This former industrial area has become one of Toronto’s most desirable neighbourhoods, with smart condos and conversions, plus easy commuting.

Willowdale

Luxurious apartment blocks and superb cultural facilities, including a school with a reputation for the performing arts, keep Willowdale rents high.

Glen Park

This North York enclave is a melting pot with large Italian and Jewish communities, and immigrants from all over the world. The rents are more reasonable here and the public school has won awards.

Who lives here and why?

Toronto city’s population is more than 2.5 million, while the whole metropolitan area is home to 8.7 million, more than a quarter of Canada’s population. It’s also an incredibly diverse city, with nearly 50 percent of Torontonians having been born abroad. People from 200 different countries speak more than 160 languages, with no one ethnic group dominating the population. There are, however, large populations with English, Chinese, Irish, Scottish, East Indian, Italian, Filipino, German and French ethnic origins, making it the second most diverse city in the world. Various neighbourhoods across the city reflect different nationalities, with Chinatown, Corso Italia, Greektown, Koreatown, and Little India, Italy, Jamaica and Portugal.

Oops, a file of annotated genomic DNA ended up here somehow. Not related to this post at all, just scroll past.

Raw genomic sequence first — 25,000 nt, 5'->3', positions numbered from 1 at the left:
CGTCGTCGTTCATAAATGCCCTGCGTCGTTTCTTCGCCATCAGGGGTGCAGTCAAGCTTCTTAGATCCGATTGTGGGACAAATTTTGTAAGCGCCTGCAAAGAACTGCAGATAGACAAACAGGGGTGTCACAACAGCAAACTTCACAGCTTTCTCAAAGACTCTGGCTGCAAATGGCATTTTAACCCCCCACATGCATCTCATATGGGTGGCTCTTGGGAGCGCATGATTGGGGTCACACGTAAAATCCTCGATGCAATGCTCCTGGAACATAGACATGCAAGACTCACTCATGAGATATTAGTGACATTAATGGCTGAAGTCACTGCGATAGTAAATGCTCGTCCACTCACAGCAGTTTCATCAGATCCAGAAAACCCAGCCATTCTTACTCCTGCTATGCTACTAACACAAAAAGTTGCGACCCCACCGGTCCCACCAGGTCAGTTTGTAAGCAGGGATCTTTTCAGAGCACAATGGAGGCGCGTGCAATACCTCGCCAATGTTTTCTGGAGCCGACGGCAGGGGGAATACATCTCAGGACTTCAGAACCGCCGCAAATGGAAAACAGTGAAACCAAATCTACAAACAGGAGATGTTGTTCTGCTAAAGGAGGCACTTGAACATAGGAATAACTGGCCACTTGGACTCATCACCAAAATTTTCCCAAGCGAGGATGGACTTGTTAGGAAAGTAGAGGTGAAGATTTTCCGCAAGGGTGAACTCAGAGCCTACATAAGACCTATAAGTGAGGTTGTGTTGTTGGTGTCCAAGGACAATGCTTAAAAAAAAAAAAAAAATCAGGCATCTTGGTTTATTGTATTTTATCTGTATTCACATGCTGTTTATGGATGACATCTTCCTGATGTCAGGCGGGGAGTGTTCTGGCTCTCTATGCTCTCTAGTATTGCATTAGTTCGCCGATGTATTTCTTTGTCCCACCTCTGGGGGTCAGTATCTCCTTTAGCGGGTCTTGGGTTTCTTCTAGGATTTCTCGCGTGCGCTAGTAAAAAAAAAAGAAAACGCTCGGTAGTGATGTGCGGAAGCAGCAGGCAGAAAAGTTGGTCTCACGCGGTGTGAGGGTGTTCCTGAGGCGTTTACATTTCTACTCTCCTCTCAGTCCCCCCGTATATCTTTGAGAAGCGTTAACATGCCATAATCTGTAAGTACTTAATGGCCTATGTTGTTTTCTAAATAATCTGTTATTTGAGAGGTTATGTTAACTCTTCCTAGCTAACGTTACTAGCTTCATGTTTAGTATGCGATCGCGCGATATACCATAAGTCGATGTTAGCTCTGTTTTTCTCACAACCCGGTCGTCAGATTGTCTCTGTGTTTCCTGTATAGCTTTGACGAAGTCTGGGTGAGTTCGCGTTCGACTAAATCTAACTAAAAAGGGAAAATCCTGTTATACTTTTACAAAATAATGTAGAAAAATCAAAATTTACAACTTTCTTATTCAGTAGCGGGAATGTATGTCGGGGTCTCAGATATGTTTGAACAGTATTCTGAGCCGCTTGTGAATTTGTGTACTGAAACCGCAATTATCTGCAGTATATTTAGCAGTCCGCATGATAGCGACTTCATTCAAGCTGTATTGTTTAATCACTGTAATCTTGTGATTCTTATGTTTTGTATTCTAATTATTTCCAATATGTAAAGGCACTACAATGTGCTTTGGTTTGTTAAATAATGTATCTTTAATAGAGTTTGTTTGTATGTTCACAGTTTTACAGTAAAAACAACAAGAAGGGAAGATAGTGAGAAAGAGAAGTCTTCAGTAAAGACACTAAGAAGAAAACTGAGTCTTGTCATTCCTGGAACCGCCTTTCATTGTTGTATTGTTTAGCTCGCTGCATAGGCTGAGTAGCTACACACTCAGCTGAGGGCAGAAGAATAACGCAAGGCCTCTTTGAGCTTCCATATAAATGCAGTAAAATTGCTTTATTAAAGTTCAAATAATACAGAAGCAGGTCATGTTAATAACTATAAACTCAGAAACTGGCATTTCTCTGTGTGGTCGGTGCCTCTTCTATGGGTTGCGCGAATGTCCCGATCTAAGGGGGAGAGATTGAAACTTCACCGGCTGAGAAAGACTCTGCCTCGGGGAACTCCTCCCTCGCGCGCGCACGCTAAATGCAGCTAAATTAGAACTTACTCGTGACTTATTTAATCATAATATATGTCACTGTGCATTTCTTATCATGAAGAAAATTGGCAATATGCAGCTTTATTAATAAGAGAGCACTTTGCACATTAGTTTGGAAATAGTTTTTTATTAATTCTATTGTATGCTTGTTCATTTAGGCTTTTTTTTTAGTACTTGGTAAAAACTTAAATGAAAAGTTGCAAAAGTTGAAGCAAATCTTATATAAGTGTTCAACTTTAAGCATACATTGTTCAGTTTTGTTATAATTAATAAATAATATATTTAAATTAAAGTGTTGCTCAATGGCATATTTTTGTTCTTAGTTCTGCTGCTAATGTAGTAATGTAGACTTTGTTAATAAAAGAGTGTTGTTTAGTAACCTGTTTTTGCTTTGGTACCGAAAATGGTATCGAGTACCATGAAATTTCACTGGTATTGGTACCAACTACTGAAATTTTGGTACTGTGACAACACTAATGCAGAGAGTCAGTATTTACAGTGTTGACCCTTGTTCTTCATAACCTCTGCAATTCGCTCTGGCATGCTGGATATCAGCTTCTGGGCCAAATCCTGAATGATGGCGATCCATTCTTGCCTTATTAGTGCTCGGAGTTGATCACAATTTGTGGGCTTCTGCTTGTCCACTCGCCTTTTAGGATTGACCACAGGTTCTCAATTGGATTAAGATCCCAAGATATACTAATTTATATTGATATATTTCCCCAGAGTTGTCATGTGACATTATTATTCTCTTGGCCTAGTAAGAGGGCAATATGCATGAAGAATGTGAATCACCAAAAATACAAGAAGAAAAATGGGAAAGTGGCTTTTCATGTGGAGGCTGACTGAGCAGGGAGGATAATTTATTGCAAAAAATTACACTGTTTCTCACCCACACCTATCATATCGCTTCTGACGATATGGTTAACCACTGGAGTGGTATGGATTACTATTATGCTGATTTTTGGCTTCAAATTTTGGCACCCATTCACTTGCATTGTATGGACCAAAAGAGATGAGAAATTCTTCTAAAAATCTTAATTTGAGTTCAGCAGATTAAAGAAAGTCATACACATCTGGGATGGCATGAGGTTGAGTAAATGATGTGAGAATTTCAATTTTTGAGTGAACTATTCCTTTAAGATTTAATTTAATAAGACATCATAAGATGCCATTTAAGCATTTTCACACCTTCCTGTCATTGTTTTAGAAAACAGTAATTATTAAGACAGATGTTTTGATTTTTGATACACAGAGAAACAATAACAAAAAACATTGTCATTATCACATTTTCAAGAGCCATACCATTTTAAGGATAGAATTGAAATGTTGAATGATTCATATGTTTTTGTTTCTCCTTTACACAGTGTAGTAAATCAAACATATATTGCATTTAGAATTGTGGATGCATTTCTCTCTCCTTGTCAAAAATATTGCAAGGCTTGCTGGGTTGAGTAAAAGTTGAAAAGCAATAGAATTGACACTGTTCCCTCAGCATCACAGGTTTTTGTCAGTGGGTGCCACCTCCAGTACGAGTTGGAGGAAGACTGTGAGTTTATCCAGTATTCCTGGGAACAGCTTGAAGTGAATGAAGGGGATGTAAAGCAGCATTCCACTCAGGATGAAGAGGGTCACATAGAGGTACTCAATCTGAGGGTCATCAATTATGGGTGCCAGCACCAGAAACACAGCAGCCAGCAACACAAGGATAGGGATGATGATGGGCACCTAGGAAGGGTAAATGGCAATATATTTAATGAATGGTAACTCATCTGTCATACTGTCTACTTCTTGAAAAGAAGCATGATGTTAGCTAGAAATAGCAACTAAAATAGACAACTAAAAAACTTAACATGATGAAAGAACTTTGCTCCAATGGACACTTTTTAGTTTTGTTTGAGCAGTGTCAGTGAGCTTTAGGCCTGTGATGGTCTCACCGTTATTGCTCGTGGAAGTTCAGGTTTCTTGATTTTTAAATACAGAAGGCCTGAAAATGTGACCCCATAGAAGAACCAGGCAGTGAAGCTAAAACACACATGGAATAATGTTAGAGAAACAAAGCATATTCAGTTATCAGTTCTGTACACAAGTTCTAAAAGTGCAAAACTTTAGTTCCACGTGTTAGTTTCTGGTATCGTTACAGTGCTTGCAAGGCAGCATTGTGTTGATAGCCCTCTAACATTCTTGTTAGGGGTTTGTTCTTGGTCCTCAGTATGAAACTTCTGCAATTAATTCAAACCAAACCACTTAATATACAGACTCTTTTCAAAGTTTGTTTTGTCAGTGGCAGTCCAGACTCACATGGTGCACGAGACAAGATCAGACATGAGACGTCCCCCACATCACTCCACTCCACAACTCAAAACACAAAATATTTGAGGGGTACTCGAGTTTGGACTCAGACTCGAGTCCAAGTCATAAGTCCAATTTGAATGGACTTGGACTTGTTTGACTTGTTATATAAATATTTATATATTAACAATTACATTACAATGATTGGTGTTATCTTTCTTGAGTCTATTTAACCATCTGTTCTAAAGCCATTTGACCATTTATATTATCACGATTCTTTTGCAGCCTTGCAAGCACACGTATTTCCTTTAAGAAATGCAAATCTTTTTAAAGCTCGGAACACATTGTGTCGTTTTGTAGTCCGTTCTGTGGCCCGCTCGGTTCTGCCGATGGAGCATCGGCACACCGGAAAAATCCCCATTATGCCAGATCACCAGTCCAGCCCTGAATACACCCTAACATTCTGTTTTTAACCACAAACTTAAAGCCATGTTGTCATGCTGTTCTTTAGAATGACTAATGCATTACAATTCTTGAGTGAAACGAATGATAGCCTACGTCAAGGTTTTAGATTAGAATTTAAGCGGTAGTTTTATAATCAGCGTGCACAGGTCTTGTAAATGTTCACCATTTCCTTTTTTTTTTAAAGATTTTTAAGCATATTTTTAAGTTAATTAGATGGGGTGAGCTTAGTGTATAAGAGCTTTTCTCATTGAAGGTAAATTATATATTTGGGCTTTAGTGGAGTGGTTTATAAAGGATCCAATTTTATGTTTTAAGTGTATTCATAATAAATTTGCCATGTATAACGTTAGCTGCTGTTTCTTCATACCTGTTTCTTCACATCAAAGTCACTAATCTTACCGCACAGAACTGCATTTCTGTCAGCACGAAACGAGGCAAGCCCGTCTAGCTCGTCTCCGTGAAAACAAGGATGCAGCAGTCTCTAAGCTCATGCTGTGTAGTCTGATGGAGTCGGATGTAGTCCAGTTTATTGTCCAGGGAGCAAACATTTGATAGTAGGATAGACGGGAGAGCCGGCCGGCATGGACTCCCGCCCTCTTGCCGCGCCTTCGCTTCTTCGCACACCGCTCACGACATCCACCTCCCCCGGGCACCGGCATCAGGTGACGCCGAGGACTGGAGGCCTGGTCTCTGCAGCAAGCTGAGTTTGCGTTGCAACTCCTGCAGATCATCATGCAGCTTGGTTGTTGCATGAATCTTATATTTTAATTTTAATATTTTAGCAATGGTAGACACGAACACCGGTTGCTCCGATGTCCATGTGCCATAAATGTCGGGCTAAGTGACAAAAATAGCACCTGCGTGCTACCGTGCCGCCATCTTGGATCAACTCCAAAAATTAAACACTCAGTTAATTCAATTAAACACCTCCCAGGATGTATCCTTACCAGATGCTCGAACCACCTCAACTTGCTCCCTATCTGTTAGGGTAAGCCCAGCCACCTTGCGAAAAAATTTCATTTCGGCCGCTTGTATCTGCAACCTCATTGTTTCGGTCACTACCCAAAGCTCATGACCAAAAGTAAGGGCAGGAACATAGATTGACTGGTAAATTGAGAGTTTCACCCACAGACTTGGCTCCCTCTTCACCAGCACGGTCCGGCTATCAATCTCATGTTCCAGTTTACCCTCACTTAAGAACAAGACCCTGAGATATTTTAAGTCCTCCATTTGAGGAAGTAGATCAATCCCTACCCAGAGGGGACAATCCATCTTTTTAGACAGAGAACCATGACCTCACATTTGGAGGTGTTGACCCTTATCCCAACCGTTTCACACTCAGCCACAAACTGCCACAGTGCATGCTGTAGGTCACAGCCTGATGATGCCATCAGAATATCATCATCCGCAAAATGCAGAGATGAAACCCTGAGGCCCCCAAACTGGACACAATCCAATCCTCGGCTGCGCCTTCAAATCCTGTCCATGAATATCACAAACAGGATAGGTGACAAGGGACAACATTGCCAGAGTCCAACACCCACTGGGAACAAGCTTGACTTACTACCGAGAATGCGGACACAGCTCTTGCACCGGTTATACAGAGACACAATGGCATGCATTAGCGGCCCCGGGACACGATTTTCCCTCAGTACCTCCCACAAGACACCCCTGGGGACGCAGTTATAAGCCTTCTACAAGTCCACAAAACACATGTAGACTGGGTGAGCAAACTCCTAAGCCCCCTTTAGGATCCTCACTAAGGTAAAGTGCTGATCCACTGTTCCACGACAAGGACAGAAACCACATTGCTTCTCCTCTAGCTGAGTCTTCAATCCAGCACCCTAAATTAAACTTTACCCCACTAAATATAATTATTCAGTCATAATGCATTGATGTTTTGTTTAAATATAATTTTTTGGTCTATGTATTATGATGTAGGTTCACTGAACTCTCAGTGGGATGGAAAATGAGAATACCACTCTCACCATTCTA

Toronto is a major world city and an international centre for finance and commerce.

  • The Bay Street Financial District is Canada’s banking hub and the Toronto Stock Exchange is the seventh largest in the world by market capitalization.
  • Other important sectors include media, telecommunications, publishing, IT, biotechnology, tourism and film production.